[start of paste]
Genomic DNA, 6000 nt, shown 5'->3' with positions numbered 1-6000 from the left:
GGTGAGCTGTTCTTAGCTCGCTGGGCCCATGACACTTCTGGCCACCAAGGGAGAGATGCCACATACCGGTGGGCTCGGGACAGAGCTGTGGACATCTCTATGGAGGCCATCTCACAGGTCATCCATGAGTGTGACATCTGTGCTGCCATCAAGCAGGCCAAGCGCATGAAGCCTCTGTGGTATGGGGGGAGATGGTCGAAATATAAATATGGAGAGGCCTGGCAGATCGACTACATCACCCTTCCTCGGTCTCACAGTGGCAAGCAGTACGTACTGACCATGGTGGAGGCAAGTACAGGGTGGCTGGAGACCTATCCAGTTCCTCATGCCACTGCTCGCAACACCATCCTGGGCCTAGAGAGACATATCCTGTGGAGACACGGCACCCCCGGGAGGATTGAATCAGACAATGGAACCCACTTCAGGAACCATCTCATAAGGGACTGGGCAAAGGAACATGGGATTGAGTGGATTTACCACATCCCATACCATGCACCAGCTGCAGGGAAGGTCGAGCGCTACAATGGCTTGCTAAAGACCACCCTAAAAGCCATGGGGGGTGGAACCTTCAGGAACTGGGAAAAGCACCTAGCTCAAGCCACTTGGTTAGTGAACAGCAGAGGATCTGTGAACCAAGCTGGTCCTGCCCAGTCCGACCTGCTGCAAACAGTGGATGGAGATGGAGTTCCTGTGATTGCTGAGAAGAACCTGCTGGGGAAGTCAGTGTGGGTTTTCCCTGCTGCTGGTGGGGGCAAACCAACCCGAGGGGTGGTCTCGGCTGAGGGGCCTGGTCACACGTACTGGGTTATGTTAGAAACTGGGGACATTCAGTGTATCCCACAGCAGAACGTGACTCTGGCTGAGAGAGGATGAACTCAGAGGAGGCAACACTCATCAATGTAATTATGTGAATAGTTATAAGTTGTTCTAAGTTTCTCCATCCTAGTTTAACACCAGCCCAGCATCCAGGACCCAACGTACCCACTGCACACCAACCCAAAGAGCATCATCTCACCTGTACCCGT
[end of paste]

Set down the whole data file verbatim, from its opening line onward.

Genomic DNA, 6000 nt, shown 5'->3' with positions numbered 1-6000 from the left:
GGTGAGCTGTTCTTAGCTCGCTGGGCCCATGACACTTCTGGCCACCAAGGGAGAGATGCCACATACCGGTGGGCTCGGGACAGAGCTGTGGACATCTCTATGGAGGCCATCTCACAGGTCATCCATGAGTGTGACATCTGTGCTGCCATCAAGCAGGCCAAGCGCATGAAGCCTCTGTGGTATGGGGGGAGATGGTCGAAATATAAATATGGAGAGGCCTGGCAGATCGACTACATCACCCTTCCTCGGTCTCACAGTGGCAAGCAGTACGTACTGACCATGGTGGAGGCAAGTACAGGGTGGCTGGAGACCTATCCAGTTCCTCATGCCACTGCTCGCAACACCATCCTGGGCCTAGAGAGACATATCCTGTGGAGACACGGCACCCCCGGGAGGATTGAATCAGACAATGGAACCCACTTCAGGAACCATCTCATAAGGGACTGGGCAAAGGAACATGGGATTGAGTGGATTTACCACATCCCATACCATGCACCAGCTGCAGGGAAGGTCGAGCGCTACAATGGCTTGCTAAAGACCACCCTAAAAGCCATGGGGGGTGGAACCTTCAGGAACTGGGAAAAGCACCTAGCTCAAGCCACTTGGTTAGTGAACAGCAGAGGATCTGTGAACCAAGCTGGTCCTGCCCAGTCCGACCTGCTGCAAACAGTGGATGGAGATGGAGTTCCTGTGATTGCTGAGAAGAACCTGCTGGGGAAGTCAGTGTGGGTTTTCCCTGCTGCTGGTGGGGGCAAACCAACCCGAGGGGTGGTCTCGGCTGAGGGGCCTGGTCACACGTACTGGGTTATGTTAGAAACTGGGGACATTCAGTGTATCCCACAGCAGAACGTGACTCTGGCTGAGAGAGGATGAACTCAGAGGAGGCAACACTCATCAATGTAATTATGTGAATAGTTATAAGTTGTTCTAAGTTTCTCCATCCTAGTTTAACACCAGCCCAGCATCCAGGACCCAACGTACCCACTGCACACCAACCCAAAGAGCATCATCTCACCTGTACCCGT